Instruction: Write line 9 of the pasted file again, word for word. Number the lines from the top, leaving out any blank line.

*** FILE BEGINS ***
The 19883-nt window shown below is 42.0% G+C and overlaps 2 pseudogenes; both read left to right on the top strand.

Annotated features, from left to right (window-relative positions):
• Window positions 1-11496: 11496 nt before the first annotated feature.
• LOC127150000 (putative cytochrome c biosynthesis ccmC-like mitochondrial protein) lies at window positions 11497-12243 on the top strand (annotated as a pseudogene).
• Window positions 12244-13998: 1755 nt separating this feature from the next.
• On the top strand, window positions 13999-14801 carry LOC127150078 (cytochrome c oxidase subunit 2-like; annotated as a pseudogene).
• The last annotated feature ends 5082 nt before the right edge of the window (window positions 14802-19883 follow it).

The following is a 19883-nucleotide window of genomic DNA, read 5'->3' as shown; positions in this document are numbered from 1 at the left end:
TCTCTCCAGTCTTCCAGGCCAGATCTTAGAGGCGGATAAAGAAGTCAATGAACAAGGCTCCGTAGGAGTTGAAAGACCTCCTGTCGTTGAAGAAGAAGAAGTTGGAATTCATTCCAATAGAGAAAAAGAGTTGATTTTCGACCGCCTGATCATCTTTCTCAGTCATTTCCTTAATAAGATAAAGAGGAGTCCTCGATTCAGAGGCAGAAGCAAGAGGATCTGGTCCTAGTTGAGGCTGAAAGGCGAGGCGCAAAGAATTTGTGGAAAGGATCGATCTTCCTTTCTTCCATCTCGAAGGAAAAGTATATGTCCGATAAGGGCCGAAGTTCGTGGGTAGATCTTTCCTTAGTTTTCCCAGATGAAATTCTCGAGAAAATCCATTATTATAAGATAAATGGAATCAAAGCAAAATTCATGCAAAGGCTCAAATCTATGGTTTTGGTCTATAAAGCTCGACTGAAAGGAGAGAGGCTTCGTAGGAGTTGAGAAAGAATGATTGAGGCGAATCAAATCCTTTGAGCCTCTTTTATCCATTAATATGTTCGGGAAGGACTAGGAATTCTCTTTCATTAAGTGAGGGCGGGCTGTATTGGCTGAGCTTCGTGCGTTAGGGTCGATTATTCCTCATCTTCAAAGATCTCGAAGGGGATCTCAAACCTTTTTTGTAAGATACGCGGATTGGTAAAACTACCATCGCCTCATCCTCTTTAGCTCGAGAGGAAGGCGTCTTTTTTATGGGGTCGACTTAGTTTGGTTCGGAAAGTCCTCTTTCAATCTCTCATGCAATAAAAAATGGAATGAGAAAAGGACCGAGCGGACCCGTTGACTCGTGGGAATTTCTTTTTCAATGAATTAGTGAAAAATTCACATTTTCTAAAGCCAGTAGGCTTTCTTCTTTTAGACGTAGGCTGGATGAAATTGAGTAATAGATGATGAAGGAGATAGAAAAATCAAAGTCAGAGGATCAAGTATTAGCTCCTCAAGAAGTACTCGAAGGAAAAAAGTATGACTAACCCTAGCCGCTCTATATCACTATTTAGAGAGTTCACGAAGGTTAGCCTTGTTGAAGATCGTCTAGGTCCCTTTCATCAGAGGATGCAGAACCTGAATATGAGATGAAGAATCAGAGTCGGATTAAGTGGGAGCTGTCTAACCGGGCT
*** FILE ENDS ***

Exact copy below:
TCTCTCCAGTCTTCCAGGCCAGATCTTAGAGGCGGATAAAGAAGTCAATGAACAAGGCTCCGTAGGAGTTGAAAGACCTCCTGTCGTTGAAGAAGAAGAAGTTGGAATTCATTCCAATAGAGAAAAAGAGTTGATTTTCGACCGCCTGATCATCTTTCTCAGTCATTTCCTTAATAAGATAAAGAGGAGTCCTCGATTCAGAGGCAGAAGCAAGAGGATCTGGTCCTAGTTGAGGCTGAAAGGCGAGGCGCAAAGAATTTGTGGAAAGGATCGATCTTCCTTTCTTCCATCTCGAAGGAAAAGTATATGTCCGATAAGGGCCGAAGTTCGTGGGTAGATCTTTCCTTAGTTTTCCCAGATGAAATTCTCGAGAAAATCCATTATTATAAGATAAATGGAATCAAAGCAAAATTCATGCAAAGGCTCAAATCTATGGTTTTGGTCTATAAAGCTCGACTGAAAGGAGAGAGGCTTCGTAGGAGTTGAGAAAGAATGATTGAGGCGAATCAAATCCTTTGAGCCTCTTTTATCCATTAATATGTTCGGGAAGGACTAGGAATTCTCTTTCATTAAGTGAGGGCGGGCTGTATTGGCTGAGCTTCGTGCGTTAGGGTCGATTATTCCTCATCTTCAAAGATCTCGAAGGGGATCTCAAACCTTTTTTGTAAGATACGCGGATTGGTAAAACTACCATCGCCTCATCCTCTTTAGCTCGAGAGGAAGGCGTCTTTTTTATGGGGTCGACTTAGTTTGGTTCGGAAAGTCCTCTTTCAATCTCTCATGCAATAAAAAATGGAATGAGAAAAGGACCGAGCGGACCCGTTGACTCGTGGGAATTTCTTTTTCAATGAATTAGTGAAAAATTCACATTTTCTAAAGCCAGTAGGCTTTCTTCTTTTAGACGTAGGCTGGATGAAATTGAGTAATAGATGATGAAGGAGATAGAAAAATCAAAGTCAGAGGATCAAGTATTAGCTCCTCAAGAAGTACTCGAAGGAAAAAAGTATGACTAACCCTAGCCGCTCTATATCACTATTTAGAGAGTTCACGAAGGTTAGCCTTGTTGAAGATCGTCTAGGTCCCTTTCATCAGAGGATGCAGAACCTGAATATGAGATGAAGAATCAGAGTCGGATTAAGTGGGAGCTGTCTAACCGGGCT